The Role and Aims of US Democracy Promotion in the Attempted Color Revolution in Iran
By Stephen Gowans
As the head of Freedom House, a CIA-interlocked think-tank  that promotes free markets, free enterprise and free trade, Peter Ackerman has been at the forefront of efforts to topple foreign governments that place more emphasis on promoting the welfare of their citizens (and often their own bourgeoisie) than providing export and investment opportunities to US corporations, banks, and investors.
An ex-Wall Street investment banker who was once junk bond trader Michael Milken’s right-hand man, Ackerman’s speciality these days is regime change civil disobedience – training activists in the use of civil disobedience destabilization techniques to bring down foreign governments.
A member of the Council on Foreign Relations, a Washington-Wall Street insiders’ group that brings together corporate CEOs and lawyers, scholars, and government and military officials to recommend foreign policy positions to the US State Department, Ackerman also heads the International Center for Non-Violent Conflict (ICNC). Working in parallel with billionaire financier George Soros’ Open Society Institute and The Albert Einstein Institution, the ICNC deploys civil disobedience specialists to teach “activists how to agitate for change against” governments on Washington’s regime change hit list, “going everywhere from Eastern Europe to train Belarusians to Turkey to coach Iranians.” 
Ackerman and other civil disobedience imperialists, like Stephen Zunes, a self-styled progressive who acts as chief apologist for Ackerman among leftists who have romantic illusions about “popular” uprisings  give their efforts to topple foreign governments the deceptively reassuring name “democracy promotion.” Democracy promotion, a Bush administration official once said, is a rubric to get people to support regime change that cannot be accomplished through military means.  Zunes has also sprung to the defense of Gene Sharp, the head of the Albert Einstein Institution, who advised right-wing Venezuelans on how to use civil disobedience to overthrow Hugo Chavez. More than two years ago, in a March, 2007 interview in The Progressive, Sharp, who says he has been working since 2004 with Iranian dissidents on how to bring down the government in Tehran, predicted that “if somebody doesn’t decide to use military means, it is very likely that there will be a peaceful national struggle there.”  In the same interview, Sharp set out his view on how the US should topple governments on its regime change hit list: by using overthrow movements trained in nonviolent direct action, rather than military intervention. This is a view supported by his chief defender, Zunes, who thinks imperialism through non-violence is somehow not imperialism.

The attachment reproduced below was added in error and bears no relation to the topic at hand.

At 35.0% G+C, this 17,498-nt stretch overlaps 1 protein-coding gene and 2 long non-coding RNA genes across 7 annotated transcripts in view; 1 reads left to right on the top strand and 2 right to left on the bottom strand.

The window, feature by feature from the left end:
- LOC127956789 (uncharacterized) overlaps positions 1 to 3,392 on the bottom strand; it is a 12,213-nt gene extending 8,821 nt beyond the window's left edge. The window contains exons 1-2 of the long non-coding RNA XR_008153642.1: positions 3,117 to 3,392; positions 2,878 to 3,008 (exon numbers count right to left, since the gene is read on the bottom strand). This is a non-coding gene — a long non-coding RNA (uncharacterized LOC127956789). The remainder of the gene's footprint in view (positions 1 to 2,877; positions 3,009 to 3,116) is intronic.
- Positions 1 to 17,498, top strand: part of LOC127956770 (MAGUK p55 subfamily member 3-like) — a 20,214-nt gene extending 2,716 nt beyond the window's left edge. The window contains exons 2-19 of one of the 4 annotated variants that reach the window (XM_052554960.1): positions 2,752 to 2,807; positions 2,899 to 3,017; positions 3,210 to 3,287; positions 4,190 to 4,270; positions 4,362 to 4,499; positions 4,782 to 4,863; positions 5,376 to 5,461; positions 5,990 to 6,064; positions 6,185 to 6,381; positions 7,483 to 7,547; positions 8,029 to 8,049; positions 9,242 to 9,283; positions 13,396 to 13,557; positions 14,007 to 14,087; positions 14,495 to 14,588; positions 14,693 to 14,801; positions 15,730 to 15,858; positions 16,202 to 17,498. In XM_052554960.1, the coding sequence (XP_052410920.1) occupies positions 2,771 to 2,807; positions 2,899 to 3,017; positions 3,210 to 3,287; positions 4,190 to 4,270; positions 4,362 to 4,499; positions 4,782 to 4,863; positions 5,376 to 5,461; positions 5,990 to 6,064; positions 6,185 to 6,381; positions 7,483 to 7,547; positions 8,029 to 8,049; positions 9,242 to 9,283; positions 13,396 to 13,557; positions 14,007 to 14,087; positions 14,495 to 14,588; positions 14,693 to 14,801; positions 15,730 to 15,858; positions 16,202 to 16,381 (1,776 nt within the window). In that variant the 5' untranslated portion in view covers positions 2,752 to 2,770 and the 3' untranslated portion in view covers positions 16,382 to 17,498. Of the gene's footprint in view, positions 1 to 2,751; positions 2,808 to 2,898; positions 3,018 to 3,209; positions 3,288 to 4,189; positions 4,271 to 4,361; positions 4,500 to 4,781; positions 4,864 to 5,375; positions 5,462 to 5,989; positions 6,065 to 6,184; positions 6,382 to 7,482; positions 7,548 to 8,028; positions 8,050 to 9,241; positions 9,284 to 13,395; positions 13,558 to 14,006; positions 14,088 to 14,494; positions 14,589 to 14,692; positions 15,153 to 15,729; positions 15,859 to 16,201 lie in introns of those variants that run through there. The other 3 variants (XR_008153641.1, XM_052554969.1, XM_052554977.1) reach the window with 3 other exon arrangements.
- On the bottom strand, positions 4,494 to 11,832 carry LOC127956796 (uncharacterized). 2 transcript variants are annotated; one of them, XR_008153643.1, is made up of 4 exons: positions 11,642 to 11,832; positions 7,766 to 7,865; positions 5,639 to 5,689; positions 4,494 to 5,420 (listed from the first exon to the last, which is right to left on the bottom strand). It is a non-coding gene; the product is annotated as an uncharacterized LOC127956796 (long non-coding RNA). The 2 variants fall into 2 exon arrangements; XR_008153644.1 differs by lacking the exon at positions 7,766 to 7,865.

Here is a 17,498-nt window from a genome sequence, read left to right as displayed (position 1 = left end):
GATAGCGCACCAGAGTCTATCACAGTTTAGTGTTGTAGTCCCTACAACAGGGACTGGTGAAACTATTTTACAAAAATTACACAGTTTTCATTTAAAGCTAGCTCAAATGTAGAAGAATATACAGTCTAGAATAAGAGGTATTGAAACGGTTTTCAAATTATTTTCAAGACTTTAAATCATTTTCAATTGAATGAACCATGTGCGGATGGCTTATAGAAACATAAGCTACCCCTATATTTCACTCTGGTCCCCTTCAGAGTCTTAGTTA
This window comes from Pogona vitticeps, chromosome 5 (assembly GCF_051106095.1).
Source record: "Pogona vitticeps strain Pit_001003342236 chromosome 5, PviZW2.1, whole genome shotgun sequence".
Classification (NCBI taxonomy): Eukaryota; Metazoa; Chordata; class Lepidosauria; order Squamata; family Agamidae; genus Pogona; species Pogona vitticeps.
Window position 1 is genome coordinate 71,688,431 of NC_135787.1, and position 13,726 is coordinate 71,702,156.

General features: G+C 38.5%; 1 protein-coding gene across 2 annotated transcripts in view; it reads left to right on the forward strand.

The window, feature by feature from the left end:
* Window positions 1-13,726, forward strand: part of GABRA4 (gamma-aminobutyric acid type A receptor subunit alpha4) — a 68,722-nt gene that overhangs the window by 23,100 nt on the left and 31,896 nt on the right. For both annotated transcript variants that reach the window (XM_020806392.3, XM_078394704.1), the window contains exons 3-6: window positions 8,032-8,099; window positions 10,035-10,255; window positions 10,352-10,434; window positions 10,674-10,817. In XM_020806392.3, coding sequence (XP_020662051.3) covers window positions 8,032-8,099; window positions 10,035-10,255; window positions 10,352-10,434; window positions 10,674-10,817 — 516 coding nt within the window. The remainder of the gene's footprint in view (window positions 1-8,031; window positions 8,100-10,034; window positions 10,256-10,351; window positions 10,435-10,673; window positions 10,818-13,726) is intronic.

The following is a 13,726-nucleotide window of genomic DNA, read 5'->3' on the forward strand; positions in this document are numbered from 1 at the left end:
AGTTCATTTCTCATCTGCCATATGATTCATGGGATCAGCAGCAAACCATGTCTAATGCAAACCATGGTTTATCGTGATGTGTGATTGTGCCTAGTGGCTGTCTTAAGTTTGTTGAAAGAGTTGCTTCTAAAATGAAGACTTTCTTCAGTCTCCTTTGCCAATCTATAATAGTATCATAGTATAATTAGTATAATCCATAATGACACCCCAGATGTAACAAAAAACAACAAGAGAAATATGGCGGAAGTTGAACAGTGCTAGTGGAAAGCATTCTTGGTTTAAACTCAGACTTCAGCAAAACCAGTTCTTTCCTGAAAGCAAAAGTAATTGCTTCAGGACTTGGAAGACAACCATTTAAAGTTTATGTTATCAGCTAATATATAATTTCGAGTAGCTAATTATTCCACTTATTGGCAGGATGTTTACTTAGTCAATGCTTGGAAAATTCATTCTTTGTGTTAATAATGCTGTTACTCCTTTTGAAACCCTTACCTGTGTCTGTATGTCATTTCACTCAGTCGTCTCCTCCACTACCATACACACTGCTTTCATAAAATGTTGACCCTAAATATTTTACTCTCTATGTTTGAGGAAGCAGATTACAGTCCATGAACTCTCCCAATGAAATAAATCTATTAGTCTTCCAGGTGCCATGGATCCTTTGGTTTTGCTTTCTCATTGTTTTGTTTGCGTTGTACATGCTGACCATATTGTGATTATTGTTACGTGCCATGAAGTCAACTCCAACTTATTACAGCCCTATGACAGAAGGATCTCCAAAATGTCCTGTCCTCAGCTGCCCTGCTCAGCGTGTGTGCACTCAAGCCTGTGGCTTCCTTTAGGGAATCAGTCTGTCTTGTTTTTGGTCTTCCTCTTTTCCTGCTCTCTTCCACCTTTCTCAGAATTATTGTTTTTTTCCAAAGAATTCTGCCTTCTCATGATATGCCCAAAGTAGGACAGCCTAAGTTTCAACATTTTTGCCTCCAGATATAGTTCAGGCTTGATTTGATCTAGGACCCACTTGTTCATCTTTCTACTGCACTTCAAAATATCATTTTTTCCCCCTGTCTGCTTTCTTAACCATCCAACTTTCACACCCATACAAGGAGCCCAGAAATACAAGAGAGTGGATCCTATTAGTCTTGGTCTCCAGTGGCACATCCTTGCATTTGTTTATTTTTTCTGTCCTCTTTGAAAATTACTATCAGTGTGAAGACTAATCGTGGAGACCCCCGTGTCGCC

Three years ago, and not long after the election of Mahmoud Ahmadinejad, Ackerman, along with Ramin Ahmadi, co-founder of the US State Department-funded Iran Human Rights Document Center , sketched out a scenario of Iranians using civil disobedience to topple the Iranian government.
In a January 6, 2006 International Herald Tribune article, prophetically titled “Iran’s future? Watch the streets,” the pair complained that Ahmadinejad promised “to redistribute wealth to the poor and curb capitalists,” and described the new president’s electoral victory as plunging Iranian “society into a mood of despair.”
Iranian society hadn’t plunged into despair, at least the large majority that elected Ahmadinejad hadn’t. Instead, it was the losers, “Iran’s parliamentary reformists” and the wealthy, Western-educated Iranians they represented, who were in despair. In Ackerman’s and Ahmadi’s view, this stratum, a budding comprador class, was equal to Iranian society as a whole, rather than a minority whose interests were about to be curbed by the newly elected president.
Looking ahead, Ahmadi and his Freedom House co-author, pointed to “a grass-roots movement…waiting to be roused in Iran,” that would “demand real economic reform,” so long as “its cadres” were provided “a clear strategic vision and leadership.” “Grass-roots” by Ackerman’s and Ahamdi’s restrictive definition, was anyone targeted by Ahmadinejad’s redistribution and capitalist-curbing program. “Economic reform” was giving capital free rein.
The model for overthrowing the income-redistributing, capitalist-curbing Ahmadinejad, they wrote, would be the Polish trade union Solidarity, which worked to destabilize another set of capitalist-unfriendly income-redistributors, the communist government of Poland. Solidarity – the only trade union Ronald Reagan, Margaret Thatcher, the CIA and the Wall Street Journal ever liked — was instrumental in the collapse of Polish communism, and more widely, in the demise of socialism in Eastern Europe. Western corporations and investors seeking export and investment opportunities in Eastern Europe – people represented by Ackerman and Soros — profited handsomely, but for ordinary people, communism’s demise has been a disaster. Poverty, unemployment, economic insecurity and inequality have soared.